I’ve spent a lot of time thinking about dead presidents this year. It’s not because it’s Christmastime and I’ve been handing dead presidents to retailers like Amazon.
I’ve been thinking about dead presidents because this last year, I read Doris Kearns Goodwin’s book, “The Bully Pulpit: Theodore Roosevelt, William Howard Taft, and the Golden Age of Journalism.” By “reading” what I really mean is listening to the audiobook (because the book is over 750 pages and I’ve got a life and family).
A few years ago I read Goodwin’s book about Lincoln, Team of Rivals, and I learned my lesson. Fool me once, shame on you, fool me twice shame on me. Doris Kearns Goodwin spent over 7 years writing “The Bully Pulpit.” When reading, you can’t help but realize the superabundance of newspaper articles, editorials, interviews, journals, calendars, and dairies she combed through to master the material.
I’m taken by the number of books she has read about both William Howard Taft and Teddy Roosevelt. Goodwin chronicles every aspect, every facet, of their lives, beginning with the births of their mothers and fathers to who they dated to what grades they received in school. I’d find it hard to believe that anything has been written about either Roosevelt or Taft that Doris Kearns Goodwin either hasn’t read or didn’t write.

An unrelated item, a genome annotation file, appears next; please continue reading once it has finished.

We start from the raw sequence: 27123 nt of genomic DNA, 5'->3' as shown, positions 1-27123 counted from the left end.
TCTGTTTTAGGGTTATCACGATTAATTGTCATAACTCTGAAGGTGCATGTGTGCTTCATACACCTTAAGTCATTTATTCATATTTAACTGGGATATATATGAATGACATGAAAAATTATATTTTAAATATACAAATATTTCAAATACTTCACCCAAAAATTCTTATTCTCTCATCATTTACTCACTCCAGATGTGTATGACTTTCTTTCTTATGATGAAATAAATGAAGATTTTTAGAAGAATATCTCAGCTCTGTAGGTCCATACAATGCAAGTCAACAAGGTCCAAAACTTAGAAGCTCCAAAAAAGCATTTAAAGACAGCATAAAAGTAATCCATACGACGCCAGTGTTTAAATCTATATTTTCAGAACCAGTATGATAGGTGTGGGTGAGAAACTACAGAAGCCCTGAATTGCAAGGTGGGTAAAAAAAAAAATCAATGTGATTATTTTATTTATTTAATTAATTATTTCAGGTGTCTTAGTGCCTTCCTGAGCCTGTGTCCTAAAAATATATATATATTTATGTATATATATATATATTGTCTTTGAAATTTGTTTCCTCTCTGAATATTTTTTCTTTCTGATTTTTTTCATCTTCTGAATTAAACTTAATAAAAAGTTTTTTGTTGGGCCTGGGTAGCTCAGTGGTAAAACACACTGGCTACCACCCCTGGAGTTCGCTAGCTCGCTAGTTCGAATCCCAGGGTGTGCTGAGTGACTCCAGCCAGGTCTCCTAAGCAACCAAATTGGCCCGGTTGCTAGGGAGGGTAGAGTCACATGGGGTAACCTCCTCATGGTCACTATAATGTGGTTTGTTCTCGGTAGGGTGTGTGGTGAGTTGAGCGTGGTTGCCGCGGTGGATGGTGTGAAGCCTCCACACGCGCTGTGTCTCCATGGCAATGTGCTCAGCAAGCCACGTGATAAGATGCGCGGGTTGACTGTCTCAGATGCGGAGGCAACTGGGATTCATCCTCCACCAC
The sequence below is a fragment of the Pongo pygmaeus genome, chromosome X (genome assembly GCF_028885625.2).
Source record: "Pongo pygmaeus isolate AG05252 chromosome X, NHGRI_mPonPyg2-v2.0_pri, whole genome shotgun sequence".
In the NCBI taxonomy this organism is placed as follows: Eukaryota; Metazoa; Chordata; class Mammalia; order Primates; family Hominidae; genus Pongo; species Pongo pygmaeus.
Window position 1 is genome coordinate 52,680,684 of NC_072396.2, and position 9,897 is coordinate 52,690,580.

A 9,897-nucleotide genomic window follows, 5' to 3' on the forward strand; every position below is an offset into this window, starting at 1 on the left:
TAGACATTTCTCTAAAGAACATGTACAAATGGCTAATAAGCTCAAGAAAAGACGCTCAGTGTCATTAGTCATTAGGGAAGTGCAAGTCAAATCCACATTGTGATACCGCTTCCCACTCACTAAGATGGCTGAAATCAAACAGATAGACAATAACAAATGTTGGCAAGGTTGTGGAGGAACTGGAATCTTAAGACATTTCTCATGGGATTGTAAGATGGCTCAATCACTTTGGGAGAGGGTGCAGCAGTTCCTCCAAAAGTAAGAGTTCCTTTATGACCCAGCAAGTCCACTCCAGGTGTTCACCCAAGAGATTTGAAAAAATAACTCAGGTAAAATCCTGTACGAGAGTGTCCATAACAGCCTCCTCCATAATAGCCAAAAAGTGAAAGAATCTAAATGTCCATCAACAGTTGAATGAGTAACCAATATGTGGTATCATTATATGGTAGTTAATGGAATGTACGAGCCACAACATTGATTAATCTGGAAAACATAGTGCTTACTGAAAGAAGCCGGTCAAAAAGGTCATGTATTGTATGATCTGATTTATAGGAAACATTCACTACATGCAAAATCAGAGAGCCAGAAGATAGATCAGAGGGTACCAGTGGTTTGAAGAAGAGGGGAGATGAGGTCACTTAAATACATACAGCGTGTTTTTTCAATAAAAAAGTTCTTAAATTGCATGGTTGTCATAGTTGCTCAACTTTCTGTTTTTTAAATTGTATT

I say all of that to say: When it comes to these two Presidents, Doris Kearns Goodwin knows every conceivable detail…750, small print pages worth.
Just think: All of that work, over Teddy Roosevelt and William Howard Taft?
While Roosevelt and Taft might someday come in handy as Trivial Pursuit answers, there have been 44 Presidents of The United States, and most Presidents aren’t that memorable.
Not many – without the aid of Google – can recall the grand ambitions of Grover Cleveland or Benjamin Harrison. Simply put, not every President is remarkable. They can’t all be hefty enough to get stuck in a bathtub after all.
But all U.S. Presidents were – at the very least – one of the most powerful people on the planet during their day. They were either making and guiding a new nation or shaping and leading the world’s most powerful one; yet few of us can name even half of them.
Forty-four of the most influential people to have ever lived, but few people can name 22 of those 44.
Like me, we have to read books to remind ourselves of the issues which seemed like the most important and pressing matters in the world at the time. Looking back we can see some issues were incredibly significant. Many were not.
We care little about the muckrakers and why Roosevelt’s and Taft’s Republican Party was so strongly in favor of unions and their rights to collectively bargain.
There was a time, however, when certain minute details kept people up at night, grayed thinning hairlines, and wrinkled brows. It was all terribly important…once. But as our lives have proven, it wasn’t all that memorable.
Few details turn out to matter. Much of what humans fret about as impactful doesn’t last either.
We shouldn’t be surprised, though. Most things don’t last.